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LOST for sale

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    Addison Arquette, holding a model of the Oceanic plane that went down in "Lost," is organizing the show's props, some of which are stored in a warehouse in Kalihi.
    Addison Arquette holds John Locke's wheelchair. Behind him are various vehicles seen in "Lost."
    A Dharma Initiative can of yellow corn is among the "Lost" auction items.
    Hurley's lottery check.

Souvenirs from the mysterious and imaginative world of ABC’s "Lost" — baby-blue VW Dharma vans, Locke’s coffin, wreckage of the Oceanic Flight 815, weathered costumes, battered luggage and a whole lot more — will be offered to the public in an auction next weekend that is bound to please fans.

The collection, currently stored in a Kalihi warehouse and a California hangar, is expected to fetch more than $1 million, according Joseph Maddalena, president of Profiles in History, which is handling the auction.

Bidders from 32 countries have registered to participate.


A live broadcast of a "Lost" prop auction from Santa Monica, Calif., will begin at 10 a.m. Saturday and next Sunday at the Sheraton Waikiki. To register as a bidder, visit


Although it will take place in Santa Monica, the auction will be broadcast in a live feed to a room at the Sheraton Waikiki where Hawaii fans can make their bids, Maddalena said. The event is free to attend.

"There are ‘Lost’ fans all over the world," he said. "Everyone has a favorite memento. You can get your favorite character’s costume, Hurley’s winning Lotto ticket, Charlie’s Drive Shaft ring. There are so many great things."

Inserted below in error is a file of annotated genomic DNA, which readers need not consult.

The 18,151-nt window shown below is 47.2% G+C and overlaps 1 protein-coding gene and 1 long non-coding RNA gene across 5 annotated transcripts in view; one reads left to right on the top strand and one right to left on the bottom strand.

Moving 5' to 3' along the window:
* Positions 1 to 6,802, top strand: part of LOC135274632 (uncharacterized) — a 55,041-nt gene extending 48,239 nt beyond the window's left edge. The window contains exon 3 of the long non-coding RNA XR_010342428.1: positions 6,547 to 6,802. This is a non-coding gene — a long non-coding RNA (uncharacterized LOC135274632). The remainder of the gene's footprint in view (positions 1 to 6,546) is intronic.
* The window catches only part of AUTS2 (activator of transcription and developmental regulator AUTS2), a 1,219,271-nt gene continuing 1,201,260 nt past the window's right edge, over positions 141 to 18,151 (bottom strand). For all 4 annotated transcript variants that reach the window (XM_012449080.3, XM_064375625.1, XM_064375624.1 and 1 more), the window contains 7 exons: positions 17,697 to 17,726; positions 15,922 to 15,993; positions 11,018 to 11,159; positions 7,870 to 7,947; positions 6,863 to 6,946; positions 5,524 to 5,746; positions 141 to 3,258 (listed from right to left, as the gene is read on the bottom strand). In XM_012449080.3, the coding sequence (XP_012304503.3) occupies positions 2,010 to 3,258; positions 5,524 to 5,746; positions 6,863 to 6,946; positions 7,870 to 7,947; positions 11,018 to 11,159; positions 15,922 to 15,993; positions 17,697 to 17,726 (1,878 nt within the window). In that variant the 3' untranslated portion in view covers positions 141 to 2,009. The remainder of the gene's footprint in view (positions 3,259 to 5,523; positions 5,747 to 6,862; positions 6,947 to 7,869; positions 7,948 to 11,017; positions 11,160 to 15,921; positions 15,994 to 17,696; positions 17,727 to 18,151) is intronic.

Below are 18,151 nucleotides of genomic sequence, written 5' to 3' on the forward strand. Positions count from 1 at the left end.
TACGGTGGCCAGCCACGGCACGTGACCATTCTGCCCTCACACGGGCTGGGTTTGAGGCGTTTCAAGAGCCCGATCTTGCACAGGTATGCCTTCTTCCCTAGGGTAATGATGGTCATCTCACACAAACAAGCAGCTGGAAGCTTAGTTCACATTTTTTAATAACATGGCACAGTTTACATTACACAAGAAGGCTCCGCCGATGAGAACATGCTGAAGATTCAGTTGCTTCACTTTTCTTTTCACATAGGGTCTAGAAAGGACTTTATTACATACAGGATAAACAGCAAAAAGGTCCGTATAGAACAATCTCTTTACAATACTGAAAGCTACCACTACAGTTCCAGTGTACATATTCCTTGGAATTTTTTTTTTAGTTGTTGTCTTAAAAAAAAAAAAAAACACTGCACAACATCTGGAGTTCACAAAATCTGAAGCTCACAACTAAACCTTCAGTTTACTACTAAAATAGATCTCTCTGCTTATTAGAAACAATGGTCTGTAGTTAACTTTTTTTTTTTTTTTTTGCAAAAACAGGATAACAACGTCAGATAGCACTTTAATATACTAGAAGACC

The series, which was filmed in Hawaii, ended May 23 with a finale that drew an estimated 15.4 million viewers. Its final season is in the running for a dozen Emmys, including outstanding drama series and four acting awards.

There’s a mountain of memorabilia for sale, and the Kalihi warehouse is jammed with items of every size and from every season.

There are nearly 200 boxes, including 66 cardboard containers of costumes. The man hired to oversee the collection for the auction house, Addison Arquette, has found the whole collection a bit overwhelming.

Arquette, a 62-year-old retired phone company employee, had a recurring role on the sixth and final season of "Lost" as a temple guard, and some of the props he held will be on the auction block.

"It’s pretty surreal," he said, standing beside the orange Z28 Chevy Camaro driven by Hurley during a wild chase scene. "A lot of the small stuff … I have to inventory it and just touching it, I kind of flash back myself. This is my favorite show ever, and to be in here is a dream."

The props are a tribute to camera angles and special effects. One of them, a sandal-clad foot and ankle created to look like the ruins of a giant stone statue, was as large as a four-story building on "Lost." In reality it’s only 6 feet tall and sculpted from foam that has been repaired several times.

The section of submarine that transported people to and from the mysterious island is really just a shell fashioned out of thin sheet metal and wood painted gray. There’s a periscope, too — a pole painted black.

But all of this is bona fide television history.

Jean Higgins, who served as the show’s executive producer, said she was floored when she saw the catalog for the auction.

"The first thing that struck me was the volume of work," she said. "The amount of work we accomplished in six years was staggering, and there it was all laid out in this book."

Putting the collection up for sale is the best thing for it, she said.

"I think it’s a wonderful thing," Higgins said. "I think it’s a chance to make fans a part of what they so wonderfully supported for all those years. And what would happen to it otherwise? It would just sit in a warehouse and get dusty."


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